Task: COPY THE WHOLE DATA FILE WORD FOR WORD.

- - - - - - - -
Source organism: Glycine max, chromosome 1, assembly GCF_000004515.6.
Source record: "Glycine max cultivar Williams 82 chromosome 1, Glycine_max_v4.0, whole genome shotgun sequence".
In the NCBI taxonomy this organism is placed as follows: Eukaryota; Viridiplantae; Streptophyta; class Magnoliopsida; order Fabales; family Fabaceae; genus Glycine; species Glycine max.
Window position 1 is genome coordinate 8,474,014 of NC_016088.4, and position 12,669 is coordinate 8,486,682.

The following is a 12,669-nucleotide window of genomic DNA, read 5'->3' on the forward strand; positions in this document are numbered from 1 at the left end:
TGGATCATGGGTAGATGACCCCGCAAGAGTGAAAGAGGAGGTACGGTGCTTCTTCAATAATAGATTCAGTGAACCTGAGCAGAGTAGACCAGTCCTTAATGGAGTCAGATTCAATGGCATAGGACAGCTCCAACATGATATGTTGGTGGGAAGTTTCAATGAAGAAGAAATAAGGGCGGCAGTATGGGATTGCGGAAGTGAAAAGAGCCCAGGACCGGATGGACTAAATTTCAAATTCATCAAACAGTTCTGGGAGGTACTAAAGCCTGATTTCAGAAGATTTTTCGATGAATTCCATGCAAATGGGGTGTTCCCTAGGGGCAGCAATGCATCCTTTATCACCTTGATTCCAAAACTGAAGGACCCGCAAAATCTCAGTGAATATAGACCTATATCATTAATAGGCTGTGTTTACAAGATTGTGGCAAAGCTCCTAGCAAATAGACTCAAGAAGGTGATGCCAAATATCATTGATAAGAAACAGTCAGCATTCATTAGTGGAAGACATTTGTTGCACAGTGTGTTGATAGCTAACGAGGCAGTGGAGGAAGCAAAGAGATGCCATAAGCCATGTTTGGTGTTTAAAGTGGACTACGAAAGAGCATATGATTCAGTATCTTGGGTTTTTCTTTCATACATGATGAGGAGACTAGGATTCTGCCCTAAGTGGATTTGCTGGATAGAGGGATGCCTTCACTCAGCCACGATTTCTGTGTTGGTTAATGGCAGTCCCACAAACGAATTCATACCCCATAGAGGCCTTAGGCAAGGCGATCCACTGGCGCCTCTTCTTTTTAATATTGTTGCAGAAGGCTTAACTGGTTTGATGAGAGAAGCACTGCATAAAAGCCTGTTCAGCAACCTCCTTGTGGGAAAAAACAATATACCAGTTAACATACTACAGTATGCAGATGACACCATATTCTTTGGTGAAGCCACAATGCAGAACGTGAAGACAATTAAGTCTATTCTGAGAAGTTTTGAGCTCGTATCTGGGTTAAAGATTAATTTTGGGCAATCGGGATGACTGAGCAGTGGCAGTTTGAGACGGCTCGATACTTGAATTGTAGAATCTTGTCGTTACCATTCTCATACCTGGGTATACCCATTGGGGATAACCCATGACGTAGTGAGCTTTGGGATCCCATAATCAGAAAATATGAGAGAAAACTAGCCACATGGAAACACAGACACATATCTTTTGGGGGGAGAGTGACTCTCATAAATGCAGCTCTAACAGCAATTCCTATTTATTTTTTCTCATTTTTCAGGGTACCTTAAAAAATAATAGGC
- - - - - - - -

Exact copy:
Source organism: Glycine max, chromosome 1, assembly GCF_000004515.6.
Source record: "Glycine max cultivar Williams 82 chromosome 1, Glycine_max_v4.0, whole genome shotgun sequence".
In the NCBI taxonomy this organism is placed as follows: Eukaryota; Viridiplantae; Streptophyta; class Magnoliopsida; order Fabales; family Fabaceae; genus Glycine; species Glycine max.
Window position 1 is genome coordinate 8,474,014 of NC_016088.4, and position 12,669 is coordinate 8,486,682.

The following is a 12,669-nucleotide window of genomic DNA, read 5'->3' on the forward strand; positions in this document are numbered from 1 at the left end:
TGGATCATGGGTAGATGACCCCGCAAGAGTGAAAGAGGAGGTACGGTGCTTCTTCAATAATAGATTCAGTGAACCTGAGCAGAGTAGACCAGTCCTTAATGGAGTCAGATTCAATGGCATAGGACAGCTCCAACATGATATGTTGGTGGGAAGTTTCAATGAAGAAGAAATAAGGGCGGCAGTATGGGATTGCGGAAGTGAAAAGAGCCCAGGACCGGATGGACTAAATTTCAAATTCATCAAACAGTTCTGGGAGGTACTAAAGCCTGATTTCAGAAGATTTTTCGATGAATTCCATGCAAATGGGGTGTTCCCTAGGGGCAGCAATGCATCCTTTATCACCTTGATTCCAAAACTGAAGGACCCGCAAAATCTCAGTGAATATAGACCTATATCATTAATAGGCTGTGTTTACAAGATTGTGGCAAAGCTCCTAGCAAATAGACTCAAGAAGGTGATGCCAAATATCATTGATAAGAAACAGTCAGCATTCATTAGTGGAAGACATTTGTTGCACAGTGTGTTGATAGCTAACGAGGCAGTGGAGGAAGCAAAGAGATGCCATAAGCCATGTTTGGTGTTTAAAGTGGACTACGAAAGAGCATATGATTCAGTATCTTGGGTTTTTCTTTCATACATGATGAGGAGACTAGGATTCTGCCCTAAGTGGATTTGCTGGATAGAGGGATGCCTTCACTCAGCCACGATTTCTGTGTTGGTTAATGGCAGTCCCACAAACGAATTCATACCCCATAGAGGCCTTAGGCAAGGCGATCCACTGGCGCCTCTTCTTTTTAATATTGTTGCAGAAGGCTTAACTGGTTTGATGAGAGAAGCACTGCATAAAAGCCTGTTCAGCAACCTCCTTGTGGGAAAAAACAATATACCAGTTAACATACTACAGTATGCAGATGACACCATATTCTTTGGTGAAGCCACAATGCAGAACGTGAAGACAATTAAGTCTATTCTGAGAAGTTTTGAGCTCGTATCTGGGTTAAAGATTAATTTTGGGCAATCGGGATGACTGAGCAGTGGCAGTTTGAGACGGCTCGATACTTGAATTGTAGAATCTTGTCGTTACCATTCTCATACCTGGGTATACCCATTGGGGATAACCCATGACGTAGTGAGCTTTGGGATCCCATAATCAGAAAATATGAGAGAAAACTAGCCACATGGAAACACAGACACATATCTTTTGGGGGGAGAGTGACTCTCATAAATGCAGCTCTAACAGCAATTCCTATTTATTTTTTCTCATTTTTCAGGGTACCTTAAAAAATAATAGGC